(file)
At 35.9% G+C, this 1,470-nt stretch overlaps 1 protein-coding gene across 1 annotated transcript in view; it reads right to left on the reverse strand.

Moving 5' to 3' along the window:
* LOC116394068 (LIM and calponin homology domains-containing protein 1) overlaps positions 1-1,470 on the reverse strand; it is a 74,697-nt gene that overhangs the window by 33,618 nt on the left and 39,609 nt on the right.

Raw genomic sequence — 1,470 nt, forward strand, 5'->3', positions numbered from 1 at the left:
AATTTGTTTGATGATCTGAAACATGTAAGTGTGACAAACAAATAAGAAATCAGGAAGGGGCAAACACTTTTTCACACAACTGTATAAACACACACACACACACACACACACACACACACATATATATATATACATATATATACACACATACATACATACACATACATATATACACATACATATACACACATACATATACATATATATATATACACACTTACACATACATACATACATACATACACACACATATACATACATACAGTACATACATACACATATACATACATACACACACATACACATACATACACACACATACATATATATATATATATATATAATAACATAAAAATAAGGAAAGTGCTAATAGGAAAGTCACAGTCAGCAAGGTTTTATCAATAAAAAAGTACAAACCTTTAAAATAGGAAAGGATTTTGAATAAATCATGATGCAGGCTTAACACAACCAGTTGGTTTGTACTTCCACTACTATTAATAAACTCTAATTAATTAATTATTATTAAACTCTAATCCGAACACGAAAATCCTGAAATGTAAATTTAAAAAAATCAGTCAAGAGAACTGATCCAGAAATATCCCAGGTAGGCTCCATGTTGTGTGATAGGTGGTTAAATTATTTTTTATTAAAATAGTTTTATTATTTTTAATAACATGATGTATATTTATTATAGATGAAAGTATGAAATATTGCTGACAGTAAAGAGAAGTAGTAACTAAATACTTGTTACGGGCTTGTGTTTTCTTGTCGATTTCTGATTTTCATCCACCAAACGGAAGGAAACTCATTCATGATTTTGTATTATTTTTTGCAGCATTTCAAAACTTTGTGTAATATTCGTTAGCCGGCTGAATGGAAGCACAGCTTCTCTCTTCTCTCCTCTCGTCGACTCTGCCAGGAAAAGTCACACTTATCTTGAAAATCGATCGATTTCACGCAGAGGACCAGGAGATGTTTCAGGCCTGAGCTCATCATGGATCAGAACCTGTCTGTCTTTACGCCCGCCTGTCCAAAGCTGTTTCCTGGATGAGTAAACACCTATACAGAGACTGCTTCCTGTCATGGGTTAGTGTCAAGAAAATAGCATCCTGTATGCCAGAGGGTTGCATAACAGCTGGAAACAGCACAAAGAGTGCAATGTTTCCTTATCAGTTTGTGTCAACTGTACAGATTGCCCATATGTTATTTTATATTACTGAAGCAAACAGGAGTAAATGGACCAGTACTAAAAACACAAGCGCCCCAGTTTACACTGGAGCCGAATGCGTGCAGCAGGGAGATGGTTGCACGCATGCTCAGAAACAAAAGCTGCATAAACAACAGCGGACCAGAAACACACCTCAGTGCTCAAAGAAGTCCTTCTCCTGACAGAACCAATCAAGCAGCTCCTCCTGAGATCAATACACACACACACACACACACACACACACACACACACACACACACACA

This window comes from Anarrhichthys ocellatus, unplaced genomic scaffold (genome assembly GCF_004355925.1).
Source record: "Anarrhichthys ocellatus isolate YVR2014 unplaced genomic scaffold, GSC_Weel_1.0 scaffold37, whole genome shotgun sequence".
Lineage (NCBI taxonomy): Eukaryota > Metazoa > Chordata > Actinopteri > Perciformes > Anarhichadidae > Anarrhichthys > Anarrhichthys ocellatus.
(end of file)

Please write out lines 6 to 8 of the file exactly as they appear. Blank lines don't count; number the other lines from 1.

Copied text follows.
This window comes from Anarrhichthys ocellatus, unplaced genomic scaffold (genome assembly GCF_004355925.1).
Source record: "Anarrhichthys ocellatus isolate YVR2014 unplaced genomic scaffold, GSC_Weel_1.0 scaffold37, whole genome shotgun sequence".
Lineage (NCBI taxonomy): Eukaryota > Metazoa > Chordata > Actinopteri > Perciformes > Anarhichadidae > Anarrhichthys > Anarrhichthys ocellatus.